[EDITOR'S NOTE: This item has not been previously republished elsewhere. It is included in this collection because of its potential to be the work of Clemens and is deserving of further research and consideration. The item relates to complaints against the San Francisco police department and ill treatment of Chinese.]
THE WICKEDNESS OF THE POLICE
The fearful developments recently made by the Flag clearly show that Police officers are the greatest scoundrels in the community. The Flag proves that citizens are in much greater danger of outrage and extortion from Chief Burke and his myrmidons, than from the malefactors whom they pretend to guard us against. The following are a few samples of the enormities practised or contemplated by Blitz and his accomplices:
1. To take up Sam Brannan on the ground of being a destitute vagrant, without any visible means of subsistence; and if he objects, to knock out some of his front teeth, and accuse him of resisting the officers in the execution of their duty.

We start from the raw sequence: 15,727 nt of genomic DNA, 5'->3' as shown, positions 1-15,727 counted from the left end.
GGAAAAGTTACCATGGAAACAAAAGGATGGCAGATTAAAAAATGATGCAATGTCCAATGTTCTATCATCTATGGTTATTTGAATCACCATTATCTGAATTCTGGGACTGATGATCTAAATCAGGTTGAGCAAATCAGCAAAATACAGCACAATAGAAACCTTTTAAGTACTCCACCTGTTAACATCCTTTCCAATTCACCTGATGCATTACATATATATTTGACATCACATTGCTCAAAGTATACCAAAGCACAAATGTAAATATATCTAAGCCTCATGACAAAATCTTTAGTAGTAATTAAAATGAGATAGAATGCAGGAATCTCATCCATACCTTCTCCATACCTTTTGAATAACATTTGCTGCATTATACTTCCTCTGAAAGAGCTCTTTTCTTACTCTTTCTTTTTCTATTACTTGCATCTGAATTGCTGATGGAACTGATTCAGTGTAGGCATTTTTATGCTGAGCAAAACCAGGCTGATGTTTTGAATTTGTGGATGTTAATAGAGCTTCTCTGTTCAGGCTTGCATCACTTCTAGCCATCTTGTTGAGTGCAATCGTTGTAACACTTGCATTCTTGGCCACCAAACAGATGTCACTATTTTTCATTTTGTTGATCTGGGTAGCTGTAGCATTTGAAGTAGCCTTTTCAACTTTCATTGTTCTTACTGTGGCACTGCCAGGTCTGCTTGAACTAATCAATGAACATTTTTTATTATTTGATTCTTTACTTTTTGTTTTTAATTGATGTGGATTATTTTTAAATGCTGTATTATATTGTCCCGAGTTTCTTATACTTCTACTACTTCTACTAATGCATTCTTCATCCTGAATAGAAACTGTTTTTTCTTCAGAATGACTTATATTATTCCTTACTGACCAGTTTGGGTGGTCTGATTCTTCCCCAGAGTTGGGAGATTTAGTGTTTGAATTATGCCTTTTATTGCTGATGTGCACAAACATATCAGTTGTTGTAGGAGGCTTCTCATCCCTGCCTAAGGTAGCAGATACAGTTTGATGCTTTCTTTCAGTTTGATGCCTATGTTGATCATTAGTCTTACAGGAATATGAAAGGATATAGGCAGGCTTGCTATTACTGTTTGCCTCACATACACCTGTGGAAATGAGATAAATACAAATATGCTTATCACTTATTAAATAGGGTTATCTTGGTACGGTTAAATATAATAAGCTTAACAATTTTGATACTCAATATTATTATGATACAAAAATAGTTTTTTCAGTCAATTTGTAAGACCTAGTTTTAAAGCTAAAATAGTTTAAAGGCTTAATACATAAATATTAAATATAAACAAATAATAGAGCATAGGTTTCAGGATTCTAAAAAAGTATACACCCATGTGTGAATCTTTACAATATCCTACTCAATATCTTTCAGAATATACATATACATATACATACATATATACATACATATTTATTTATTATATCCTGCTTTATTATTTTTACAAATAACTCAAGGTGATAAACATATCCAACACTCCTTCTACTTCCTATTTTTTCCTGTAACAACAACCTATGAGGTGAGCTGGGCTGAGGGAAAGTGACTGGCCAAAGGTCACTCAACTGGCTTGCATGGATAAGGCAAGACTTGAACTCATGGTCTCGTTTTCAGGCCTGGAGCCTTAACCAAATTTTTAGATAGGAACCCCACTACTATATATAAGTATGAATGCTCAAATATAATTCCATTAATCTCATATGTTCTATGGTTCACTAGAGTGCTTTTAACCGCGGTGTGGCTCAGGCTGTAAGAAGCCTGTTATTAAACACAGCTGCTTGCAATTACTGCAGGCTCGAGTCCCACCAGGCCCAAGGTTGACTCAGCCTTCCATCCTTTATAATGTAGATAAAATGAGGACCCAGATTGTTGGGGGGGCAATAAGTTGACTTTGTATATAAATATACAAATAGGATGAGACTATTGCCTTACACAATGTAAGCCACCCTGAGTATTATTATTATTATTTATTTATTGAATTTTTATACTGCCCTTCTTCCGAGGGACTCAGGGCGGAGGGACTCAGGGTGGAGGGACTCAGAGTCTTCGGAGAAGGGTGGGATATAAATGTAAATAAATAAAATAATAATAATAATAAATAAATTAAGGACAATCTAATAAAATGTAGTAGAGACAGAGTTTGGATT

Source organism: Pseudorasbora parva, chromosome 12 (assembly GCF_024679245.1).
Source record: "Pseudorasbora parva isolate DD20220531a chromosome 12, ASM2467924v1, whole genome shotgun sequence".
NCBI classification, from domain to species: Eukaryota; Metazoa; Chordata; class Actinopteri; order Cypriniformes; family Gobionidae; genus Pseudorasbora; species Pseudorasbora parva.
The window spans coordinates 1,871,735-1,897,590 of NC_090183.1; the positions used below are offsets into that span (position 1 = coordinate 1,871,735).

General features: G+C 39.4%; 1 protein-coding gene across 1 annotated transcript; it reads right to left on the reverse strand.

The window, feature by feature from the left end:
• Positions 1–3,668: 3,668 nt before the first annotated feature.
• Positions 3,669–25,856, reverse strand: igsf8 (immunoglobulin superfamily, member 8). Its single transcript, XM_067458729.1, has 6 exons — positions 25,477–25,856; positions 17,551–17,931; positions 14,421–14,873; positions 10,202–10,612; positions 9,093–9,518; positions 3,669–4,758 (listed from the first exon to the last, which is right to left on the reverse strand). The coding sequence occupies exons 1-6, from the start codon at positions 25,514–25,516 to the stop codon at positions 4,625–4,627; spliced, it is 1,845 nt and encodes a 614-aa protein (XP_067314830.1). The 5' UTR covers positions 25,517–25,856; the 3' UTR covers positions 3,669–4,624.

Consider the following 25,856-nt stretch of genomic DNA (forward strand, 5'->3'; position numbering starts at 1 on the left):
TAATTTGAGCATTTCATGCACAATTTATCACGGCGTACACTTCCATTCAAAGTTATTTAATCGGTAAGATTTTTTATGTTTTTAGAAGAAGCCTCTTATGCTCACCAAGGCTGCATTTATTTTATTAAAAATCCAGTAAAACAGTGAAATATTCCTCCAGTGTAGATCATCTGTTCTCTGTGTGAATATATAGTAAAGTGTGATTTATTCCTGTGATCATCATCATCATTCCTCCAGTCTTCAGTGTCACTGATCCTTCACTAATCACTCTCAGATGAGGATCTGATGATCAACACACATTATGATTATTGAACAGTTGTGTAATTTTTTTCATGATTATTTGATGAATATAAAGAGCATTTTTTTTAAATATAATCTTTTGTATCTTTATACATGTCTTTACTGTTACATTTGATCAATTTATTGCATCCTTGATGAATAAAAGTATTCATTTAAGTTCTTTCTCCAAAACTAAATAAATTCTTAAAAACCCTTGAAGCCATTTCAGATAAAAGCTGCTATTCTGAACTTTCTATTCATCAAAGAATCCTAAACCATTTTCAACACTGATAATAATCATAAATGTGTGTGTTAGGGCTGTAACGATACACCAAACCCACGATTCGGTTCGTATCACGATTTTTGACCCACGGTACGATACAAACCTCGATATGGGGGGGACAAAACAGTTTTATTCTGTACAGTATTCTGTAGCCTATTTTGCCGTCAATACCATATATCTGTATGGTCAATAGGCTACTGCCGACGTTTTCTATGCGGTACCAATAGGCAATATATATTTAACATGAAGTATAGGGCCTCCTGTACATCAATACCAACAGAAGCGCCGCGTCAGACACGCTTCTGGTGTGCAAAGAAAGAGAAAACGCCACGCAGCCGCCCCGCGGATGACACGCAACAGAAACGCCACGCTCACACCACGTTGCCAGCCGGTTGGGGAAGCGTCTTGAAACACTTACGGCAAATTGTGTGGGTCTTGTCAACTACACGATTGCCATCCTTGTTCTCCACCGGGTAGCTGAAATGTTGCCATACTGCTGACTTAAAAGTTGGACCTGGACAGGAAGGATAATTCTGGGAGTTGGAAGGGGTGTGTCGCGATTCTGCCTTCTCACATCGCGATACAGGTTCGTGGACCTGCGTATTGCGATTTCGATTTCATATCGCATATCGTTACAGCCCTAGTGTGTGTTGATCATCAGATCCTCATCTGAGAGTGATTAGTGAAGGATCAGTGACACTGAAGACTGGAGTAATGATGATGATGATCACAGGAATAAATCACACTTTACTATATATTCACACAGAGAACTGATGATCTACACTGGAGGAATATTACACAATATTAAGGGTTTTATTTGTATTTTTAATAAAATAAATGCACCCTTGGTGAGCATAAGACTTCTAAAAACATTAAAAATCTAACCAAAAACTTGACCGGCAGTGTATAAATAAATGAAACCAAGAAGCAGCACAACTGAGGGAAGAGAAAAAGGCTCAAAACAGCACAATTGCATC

2. To arrest Dr. Ayer, on the ground that he is an advertising quack; should he resist, to hit him.
3. To charge Professor Trask with riotous conduct at the Bank Exchange; should he resist, to swear that he tried to knock you down with a fossil bone.
4. To accuse an Under-Sheriff of being a gentleman; but this should only be done cautiously, on account of the evident improbability of the charge.
5. To allege that Mayor Coon sits up late at night reading Aretine, Brantome, etc., etc., etc., in their native language; but see concluding remarks on hint 4.
6. To bear in mind that without attempting these particular experiments, a good deal may be realised by false charges of drunkenness against gentlemen, and of impropriety against ladies; also, that if the worst comes to the worst, there is always a certain pleasure in ill treating Chinamen and small boys.
7. To remember that, unless his own ingenuity can keep him, he that wears a gray-back suit is oft as poor as raw recruits.
8. To carefully examine all men who are dead drunk, and rejoice when you detect some change in them.
[transcribed from microfilm.]
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